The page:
The administration's offer drew almost no interest from the justices. And from their comments, it was difficult to locate a majority of five for either of the other options.
Chief Justice John Roberts Jr. expressed a keen interest in whether the court might dispose of the issue by finding that Cooper's clients did not have the legal standing to bring the case. And Kennedy's speculation that perhaps the court should not have accepted the case would in effect affirm the appeals court ruling.
Either of those likely would have the real-world impact of returning same-sex marriage to California, but likely would not set a precedent for other cases.
Kennedy, who has written the court's last two decisions that provided victories for gay rights groups, seemed particularly torn.
"The problem with the case is that you're really asking ... for us to go into uncharted waters, and you can play with that metaphor: there's a wonderful destination, it is a cliff," Kennedy said, adding "We have five years of information to weigh against 2,000 years of history or more."
On the other hand, he said, "There are some 40,000 children in California . . . that live with same-sex parents, and they want their parents to have full recognition and full status. The voice of those children is important in this case, don't you think?"
Kennedy also worried that a decision that Cooper's clients did not have standing to bring the case would encourage state officials not to defend those citizen initiatives with which they disagree.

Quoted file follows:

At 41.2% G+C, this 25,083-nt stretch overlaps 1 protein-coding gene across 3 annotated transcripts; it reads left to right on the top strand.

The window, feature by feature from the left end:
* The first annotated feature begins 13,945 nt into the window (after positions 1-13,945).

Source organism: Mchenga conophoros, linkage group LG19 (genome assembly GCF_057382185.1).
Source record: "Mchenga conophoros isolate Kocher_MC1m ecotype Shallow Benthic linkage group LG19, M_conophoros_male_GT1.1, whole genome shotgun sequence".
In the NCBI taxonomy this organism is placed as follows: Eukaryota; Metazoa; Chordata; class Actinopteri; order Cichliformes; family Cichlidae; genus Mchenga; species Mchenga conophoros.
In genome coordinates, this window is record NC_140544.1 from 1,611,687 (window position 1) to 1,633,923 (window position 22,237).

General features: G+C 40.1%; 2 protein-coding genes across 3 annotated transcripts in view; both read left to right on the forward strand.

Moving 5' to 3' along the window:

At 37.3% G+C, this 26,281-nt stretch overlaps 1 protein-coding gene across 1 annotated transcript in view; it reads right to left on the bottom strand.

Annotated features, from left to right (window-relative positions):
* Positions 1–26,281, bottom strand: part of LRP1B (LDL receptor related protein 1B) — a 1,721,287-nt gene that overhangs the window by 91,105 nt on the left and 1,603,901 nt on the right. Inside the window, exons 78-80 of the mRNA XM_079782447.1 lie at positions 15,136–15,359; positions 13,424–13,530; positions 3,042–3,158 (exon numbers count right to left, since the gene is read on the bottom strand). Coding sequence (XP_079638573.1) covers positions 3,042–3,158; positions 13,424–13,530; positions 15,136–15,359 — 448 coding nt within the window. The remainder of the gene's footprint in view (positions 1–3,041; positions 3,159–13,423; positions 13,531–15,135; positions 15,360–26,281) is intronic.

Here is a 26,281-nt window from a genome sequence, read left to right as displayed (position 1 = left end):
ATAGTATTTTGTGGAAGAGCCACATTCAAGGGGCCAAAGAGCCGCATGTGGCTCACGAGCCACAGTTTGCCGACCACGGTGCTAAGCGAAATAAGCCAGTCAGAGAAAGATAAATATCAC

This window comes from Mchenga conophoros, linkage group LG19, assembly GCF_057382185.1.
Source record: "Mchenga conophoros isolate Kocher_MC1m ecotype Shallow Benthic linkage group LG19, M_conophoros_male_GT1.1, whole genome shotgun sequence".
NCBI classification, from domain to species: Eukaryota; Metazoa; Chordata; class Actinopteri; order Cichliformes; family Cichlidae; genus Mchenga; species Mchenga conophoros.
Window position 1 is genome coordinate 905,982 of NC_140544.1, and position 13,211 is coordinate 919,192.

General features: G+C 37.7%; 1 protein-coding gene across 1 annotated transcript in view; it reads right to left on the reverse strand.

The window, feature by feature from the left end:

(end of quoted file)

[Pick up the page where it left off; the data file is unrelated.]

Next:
The debate about whether marriage should be extended to gay couples revealed a familiar ideological divide on the court.
Liberals such as Justice Elena Kagan seemed not to buy Cooper's argument that the state's interest in marriage was to foster responsible procreation and child-rearing.
"Suppose a state said that, because we think that the focus of marriage really should be on procreation, we are not going to give marriage licenses anymore to any couple where both people are over the age of 55," Kagan asked. "Would that be constitutional?"
Cooper said that one of the partners might still be fertile, and Justice Antonin Scalia made a joke about the late Sen. Strom Thurmond, who fathered a child while in his 70s.
Verrilli, the solicitor general, said the court should recognize that waiting to make a decision on same-sex marriage "is not a neutral act.
"Waiting imposes real costs in the here and now," Verrilli said. "It denies . . . to the parents who want to marry the ability to marry, and it denies to the children, ironically, the very thing that (Prop 8 supporters) focus on is at the heart of the marriage relationship."
But Roberts said the administration's position would carry more force if it were prepared to argue that same-sex marriage must be allowed nationwide.
"You (are) saying it's got to happen right now in California, but you don't even have a position about whether it's required in the rest of the country," he said.
The case is Hollingworth v. Perry.